Marcos Daniel Jiménez, United States Attorney for the Southern Distri…

Marcos Daniel Jiménez, United States Attorney for the Southern District of Florida, and Paul J. McNulty, United States Attorney for the Eastern District of Virginia, announced today that Nigel Woo was sentenced by United States District Judge James I. Cohn for distributing pirated software over the Internet in violation of the federal criminal copyright infringement laws. Woo previously pled guilty to a single count Information on November 18, 2003, charging him with infringement of a copyright, in violation of 18 United States Code, Section 2319(b)(1) and 17 United States Code, Section 506(a)(1).

Judge Cohn sentenced Woo to four months’ imprisonment and three years’ supervised release with various special conditions which included: 1) four months of home confinement with electronic monitoring; 2) any computer usage to be approved by the United States Probation office; 3) mandatory consent to search and install monitoring hardware on his computer, and; 4) mandatory disclosure of this conviction to any employer. Woo was also ordered to pay $15,641 in restitution to the copyright holders, including Adobe, Macromedia and Microsoft, a $100 special assessment and forfeiture of computer equipment.

Nigel Woo is one of nine individuals being prosecuted for distribution of pirated computer software after an eight month investigation by the Federal Bureau of Investigation (FBI). The investigation, identified as “Operation Cybernet,” targeted individuals nationwide operating computer sites on the Internet that distributed pirated copies of software, movies, games and music. These individuals advertised their computer sites in the Usenet newsgroup “alt.2600.warez” and various Internet relay chat channels dedicated to the trafficking of pirated software. Operation Cybernet culminated on July 24, 2001, with the simultaneous execution of nine search warrants in various parts of the country.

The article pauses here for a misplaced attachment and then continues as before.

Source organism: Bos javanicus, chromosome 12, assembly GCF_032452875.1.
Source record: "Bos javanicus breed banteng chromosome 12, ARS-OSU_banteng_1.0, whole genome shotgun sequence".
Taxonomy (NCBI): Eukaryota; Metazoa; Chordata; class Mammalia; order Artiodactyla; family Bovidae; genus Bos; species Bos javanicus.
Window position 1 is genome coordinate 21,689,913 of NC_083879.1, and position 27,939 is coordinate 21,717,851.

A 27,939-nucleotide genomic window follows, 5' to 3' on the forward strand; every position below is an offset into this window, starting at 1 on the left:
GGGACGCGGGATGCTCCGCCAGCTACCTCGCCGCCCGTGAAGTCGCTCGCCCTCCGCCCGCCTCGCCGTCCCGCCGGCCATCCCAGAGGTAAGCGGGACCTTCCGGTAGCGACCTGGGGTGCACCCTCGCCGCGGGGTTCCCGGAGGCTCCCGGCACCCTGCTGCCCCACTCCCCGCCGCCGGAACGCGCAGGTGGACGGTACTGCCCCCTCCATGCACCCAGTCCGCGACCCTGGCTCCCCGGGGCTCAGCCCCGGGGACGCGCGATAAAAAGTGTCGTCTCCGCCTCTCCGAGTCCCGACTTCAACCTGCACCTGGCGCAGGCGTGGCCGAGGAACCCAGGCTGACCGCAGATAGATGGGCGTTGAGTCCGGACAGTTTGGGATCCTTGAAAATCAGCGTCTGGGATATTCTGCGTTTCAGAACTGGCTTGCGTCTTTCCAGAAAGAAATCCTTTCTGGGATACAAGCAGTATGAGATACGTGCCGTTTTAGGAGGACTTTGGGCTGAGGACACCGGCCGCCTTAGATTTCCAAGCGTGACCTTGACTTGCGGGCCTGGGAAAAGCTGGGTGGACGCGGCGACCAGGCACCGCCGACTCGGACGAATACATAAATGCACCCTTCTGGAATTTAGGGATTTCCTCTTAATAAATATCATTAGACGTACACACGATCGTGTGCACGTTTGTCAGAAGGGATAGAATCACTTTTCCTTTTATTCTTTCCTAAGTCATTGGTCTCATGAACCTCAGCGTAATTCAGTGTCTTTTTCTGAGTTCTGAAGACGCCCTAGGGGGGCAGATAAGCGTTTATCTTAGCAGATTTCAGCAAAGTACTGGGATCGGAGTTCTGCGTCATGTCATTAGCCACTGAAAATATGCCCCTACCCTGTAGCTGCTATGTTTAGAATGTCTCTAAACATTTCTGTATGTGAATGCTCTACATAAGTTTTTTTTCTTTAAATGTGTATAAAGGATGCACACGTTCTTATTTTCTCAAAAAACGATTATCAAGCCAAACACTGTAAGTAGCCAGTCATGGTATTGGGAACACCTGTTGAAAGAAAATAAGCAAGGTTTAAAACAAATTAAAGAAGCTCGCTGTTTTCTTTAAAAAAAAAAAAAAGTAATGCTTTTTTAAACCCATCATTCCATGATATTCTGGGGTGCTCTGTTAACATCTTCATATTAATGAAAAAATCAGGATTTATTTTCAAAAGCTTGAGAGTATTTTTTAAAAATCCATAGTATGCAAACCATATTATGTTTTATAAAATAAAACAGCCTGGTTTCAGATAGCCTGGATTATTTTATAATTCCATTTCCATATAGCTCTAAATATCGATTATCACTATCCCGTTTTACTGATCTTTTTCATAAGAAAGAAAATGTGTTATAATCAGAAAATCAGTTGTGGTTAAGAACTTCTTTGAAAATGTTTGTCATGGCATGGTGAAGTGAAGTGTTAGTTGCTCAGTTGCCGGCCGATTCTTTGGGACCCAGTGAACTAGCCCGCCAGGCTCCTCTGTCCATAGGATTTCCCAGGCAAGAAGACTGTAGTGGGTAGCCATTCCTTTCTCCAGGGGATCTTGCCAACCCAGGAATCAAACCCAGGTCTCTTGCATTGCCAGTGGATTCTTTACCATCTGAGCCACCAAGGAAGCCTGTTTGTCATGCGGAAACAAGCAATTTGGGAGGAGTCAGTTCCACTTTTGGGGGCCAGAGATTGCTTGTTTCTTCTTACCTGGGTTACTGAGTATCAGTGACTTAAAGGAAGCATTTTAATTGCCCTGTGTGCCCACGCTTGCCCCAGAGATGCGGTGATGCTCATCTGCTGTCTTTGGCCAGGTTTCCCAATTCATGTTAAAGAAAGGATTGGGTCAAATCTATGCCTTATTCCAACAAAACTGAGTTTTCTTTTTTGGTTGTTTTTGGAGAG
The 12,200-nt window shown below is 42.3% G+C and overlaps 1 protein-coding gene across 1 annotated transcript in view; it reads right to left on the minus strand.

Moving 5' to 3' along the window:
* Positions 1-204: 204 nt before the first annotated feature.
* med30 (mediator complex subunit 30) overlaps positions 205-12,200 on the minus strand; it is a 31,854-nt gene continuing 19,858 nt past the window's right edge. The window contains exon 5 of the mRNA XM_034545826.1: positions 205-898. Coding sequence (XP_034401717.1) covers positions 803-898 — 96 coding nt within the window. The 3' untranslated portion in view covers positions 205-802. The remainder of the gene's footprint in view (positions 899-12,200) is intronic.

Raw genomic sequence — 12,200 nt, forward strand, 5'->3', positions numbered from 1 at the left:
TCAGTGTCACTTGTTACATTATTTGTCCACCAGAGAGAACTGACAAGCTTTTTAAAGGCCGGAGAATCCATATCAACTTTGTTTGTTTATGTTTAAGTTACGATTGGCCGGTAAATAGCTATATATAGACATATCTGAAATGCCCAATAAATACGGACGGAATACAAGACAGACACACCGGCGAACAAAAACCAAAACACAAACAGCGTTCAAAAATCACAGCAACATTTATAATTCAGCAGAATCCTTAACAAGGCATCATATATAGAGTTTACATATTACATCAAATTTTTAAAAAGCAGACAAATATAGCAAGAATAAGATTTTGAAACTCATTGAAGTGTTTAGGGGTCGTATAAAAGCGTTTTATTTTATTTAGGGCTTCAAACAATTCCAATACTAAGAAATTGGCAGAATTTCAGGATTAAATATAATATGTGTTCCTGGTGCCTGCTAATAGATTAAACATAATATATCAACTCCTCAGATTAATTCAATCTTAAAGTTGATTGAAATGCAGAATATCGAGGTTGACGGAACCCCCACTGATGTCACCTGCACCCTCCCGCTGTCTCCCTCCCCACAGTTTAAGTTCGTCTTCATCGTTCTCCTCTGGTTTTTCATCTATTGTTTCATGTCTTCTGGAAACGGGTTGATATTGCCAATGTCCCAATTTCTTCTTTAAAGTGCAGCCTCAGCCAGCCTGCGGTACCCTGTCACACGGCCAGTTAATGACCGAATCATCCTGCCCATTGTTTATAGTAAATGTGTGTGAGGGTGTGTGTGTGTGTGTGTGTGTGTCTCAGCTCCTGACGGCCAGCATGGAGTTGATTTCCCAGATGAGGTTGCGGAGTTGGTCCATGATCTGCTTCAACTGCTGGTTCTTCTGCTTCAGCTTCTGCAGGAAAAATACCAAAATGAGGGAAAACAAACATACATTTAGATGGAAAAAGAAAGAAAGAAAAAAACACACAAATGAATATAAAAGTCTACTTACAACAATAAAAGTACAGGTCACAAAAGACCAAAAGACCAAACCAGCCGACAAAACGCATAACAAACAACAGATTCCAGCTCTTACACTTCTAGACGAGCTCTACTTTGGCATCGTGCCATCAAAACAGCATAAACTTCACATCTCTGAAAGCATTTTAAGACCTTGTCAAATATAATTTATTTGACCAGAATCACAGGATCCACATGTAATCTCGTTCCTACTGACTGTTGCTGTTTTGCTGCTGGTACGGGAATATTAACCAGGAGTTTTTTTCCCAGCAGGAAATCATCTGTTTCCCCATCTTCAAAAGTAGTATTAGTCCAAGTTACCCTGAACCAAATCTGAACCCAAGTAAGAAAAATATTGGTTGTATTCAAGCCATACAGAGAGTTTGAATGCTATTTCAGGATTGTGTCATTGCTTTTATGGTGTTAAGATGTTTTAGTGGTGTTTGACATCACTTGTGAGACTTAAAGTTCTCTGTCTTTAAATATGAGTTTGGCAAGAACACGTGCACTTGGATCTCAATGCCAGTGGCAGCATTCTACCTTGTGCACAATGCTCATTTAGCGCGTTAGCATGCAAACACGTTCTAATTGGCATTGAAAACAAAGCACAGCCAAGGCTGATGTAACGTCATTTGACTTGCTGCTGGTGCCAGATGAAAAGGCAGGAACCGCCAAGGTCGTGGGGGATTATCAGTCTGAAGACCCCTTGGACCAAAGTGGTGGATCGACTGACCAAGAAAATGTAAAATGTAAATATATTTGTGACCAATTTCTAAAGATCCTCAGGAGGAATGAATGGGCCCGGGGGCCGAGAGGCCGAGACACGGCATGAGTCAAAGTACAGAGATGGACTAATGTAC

The operation specifically targeted violators of the No Electronic Theft (NET) Act, a 1997 law which makes it illegal to reproduce or distribute on a large scale copyrighted works, such as software programs, even if the defendant acts without a commercial purpose or for private financial gain. The NET Act was enacted by Congress to combat the growing threat of piracy over the Internet in light of the realization that a significant amount of online criminal copyright infringement involves the free downloading of pirated software, games, movies and music from warez sites.

Defendant Nigel Woo admitted operating a warez FTP server from a personal computer located in his home in Margate, Florida.

The Cybernet investigation was conducted by the FBI’s Washington Field Office and prosecuted by Assistant U.S. Attorney Neil Karadbil from the Southern District of Florida, Assistant U.S. Attorney Scott J. Stein from the Eastern District of Virginia, and Clement McGovern from the Computer Crimes and Intellectual Property Section of the Department of Justice. The defendant was originally charged in the Eastern District of Virginia by way of Information on September 23, 2004, and with the consent of the Southern District of Florida, the case was transferred pursuant to Rule 20 to the Southern District of Florida for disposition.

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